("bitset_function::botfn - bit %d not in range %d-%d", bitnum,0,hbn));
  id->remove(bitnum);
  cs->remove(bitnum);
}

<bitset_function::idfn() inlined>= (<-U)
{
  id->universal();              // set function to "identity" on all bits
  cs->clear();
}

<bitset_function::idfn(bitnum) inlined>= (<-U)
{
  assert_msg(bitnum >= 0 && bitnum < hbn,
     ("bitset_function::idfn - bit %d not in range %d-%d", bitnum,0,hbn));
  id->add(bitnum);
  cs->remove(bitnum);
}

<bitset_function::apply(updated) inlined>= (<-U)
{
  *updated *= *id;              // if identity function, keep bits
  *updated += *cs;              // set bits by const fns
                                // requires representation invariant
                                // that (cs == cs - id)
}

<bitset_function::compose(old) inlined>= (<-U)
{
  bit_set tmp(0,hbn);           // temporary bit set in scope
  tmp = *id;
  tmp *= *(old->cs);
  *cs += tmp;
  *id *= *(old->id);
}

*

Connecting to the DFA Library

[*]

File dfa.h is the only header file that a client module needs to include. The name of the library archive is libdfa.h, so add a -ldfa switch to those seen by the linker. This may need to appear early in the list of library switches. For example, a pass may make no use of hash tables, but may need the operand bit manager, which does use hashing. In that case, -ldfa must precede -lsuif1, since libsuif1.a provides the hash table module.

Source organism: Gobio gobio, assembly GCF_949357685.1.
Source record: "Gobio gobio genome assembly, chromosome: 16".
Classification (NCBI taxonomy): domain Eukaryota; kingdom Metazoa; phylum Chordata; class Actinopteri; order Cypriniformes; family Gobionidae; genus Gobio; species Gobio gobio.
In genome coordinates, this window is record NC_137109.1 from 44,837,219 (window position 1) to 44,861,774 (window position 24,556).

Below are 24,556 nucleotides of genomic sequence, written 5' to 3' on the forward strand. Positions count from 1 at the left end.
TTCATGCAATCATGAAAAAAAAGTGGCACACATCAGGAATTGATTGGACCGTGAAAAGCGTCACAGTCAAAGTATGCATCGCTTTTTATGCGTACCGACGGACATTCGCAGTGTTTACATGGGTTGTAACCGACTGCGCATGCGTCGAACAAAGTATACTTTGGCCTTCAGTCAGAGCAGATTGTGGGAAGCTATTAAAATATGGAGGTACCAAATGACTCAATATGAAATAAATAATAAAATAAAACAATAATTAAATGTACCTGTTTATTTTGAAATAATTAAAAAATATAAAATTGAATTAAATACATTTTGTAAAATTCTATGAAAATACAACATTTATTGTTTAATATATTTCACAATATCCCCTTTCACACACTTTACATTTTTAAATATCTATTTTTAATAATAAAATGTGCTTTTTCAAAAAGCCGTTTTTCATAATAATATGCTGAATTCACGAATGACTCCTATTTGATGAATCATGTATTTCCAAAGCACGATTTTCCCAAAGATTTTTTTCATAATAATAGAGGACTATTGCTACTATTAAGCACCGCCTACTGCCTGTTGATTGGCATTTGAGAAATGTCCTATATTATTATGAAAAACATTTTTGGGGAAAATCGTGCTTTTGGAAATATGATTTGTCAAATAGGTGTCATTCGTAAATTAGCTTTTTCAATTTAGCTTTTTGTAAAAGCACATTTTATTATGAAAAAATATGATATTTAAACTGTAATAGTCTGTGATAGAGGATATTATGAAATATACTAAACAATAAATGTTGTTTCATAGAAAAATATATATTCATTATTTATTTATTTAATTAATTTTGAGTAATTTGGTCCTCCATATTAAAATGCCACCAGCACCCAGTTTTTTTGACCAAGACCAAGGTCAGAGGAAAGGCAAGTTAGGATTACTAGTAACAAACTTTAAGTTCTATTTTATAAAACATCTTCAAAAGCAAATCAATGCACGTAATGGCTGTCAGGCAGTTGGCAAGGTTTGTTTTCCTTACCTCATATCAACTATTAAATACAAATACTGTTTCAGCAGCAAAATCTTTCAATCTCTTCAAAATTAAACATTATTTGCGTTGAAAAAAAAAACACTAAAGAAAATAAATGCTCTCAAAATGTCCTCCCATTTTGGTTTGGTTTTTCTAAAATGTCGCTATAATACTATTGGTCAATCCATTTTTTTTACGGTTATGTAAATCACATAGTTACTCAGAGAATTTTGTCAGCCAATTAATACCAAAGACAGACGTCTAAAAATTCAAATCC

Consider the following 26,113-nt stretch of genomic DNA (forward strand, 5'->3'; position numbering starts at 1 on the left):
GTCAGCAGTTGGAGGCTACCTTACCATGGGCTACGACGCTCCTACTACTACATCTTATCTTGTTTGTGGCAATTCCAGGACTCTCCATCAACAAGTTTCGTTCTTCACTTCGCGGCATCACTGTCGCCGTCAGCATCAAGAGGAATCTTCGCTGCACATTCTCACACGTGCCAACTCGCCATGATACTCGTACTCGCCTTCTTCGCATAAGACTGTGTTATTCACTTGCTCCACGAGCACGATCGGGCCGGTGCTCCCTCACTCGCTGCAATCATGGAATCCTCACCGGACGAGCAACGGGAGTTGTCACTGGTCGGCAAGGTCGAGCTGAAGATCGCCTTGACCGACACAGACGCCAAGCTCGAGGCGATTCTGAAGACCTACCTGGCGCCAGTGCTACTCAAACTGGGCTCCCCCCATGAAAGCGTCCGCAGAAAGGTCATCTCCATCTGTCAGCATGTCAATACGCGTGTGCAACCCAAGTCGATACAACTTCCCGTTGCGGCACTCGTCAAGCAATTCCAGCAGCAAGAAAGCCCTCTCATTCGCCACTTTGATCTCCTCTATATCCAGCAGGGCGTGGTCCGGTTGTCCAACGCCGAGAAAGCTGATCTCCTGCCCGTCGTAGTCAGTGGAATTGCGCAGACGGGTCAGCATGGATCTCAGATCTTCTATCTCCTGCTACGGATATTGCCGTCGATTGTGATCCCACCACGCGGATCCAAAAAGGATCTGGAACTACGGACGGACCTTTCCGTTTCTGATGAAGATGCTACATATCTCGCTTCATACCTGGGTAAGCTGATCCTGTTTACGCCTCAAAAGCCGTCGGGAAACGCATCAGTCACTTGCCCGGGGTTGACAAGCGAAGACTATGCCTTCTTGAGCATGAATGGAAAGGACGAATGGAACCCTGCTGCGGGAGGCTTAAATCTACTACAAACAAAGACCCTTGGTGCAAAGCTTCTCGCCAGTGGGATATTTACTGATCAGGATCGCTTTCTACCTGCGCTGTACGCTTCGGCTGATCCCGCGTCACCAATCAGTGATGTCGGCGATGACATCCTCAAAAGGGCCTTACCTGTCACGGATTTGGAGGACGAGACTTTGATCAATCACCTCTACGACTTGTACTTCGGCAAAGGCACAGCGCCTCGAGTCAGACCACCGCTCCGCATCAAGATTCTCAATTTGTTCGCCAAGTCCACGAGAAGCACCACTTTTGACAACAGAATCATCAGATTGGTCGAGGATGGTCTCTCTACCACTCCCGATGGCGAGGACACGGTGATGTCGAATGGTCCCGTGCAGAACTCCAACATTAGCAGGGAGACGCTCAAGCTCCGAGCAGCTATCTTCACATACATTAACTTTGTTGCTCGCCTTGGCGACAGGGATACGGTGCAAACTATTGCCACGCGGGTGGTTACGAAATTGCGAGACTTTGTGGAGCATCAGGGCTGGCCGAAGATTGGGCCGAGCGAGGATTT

<dfa.h>=
/*  Top-level Dataflow Analysis Header File */

<SUIF copyright>

#ifndef DFA_H
#define DFA_H

/*
 *  Use a macro to include files so that they can be treated differently
 *  when compiling the library than when compiling an application.
 */

#ifdef DFALIB
#define DFAINCLFILE(F) #F
#else
#define DFAINCLFILE(F) <dfa/ ## F ## >
#endif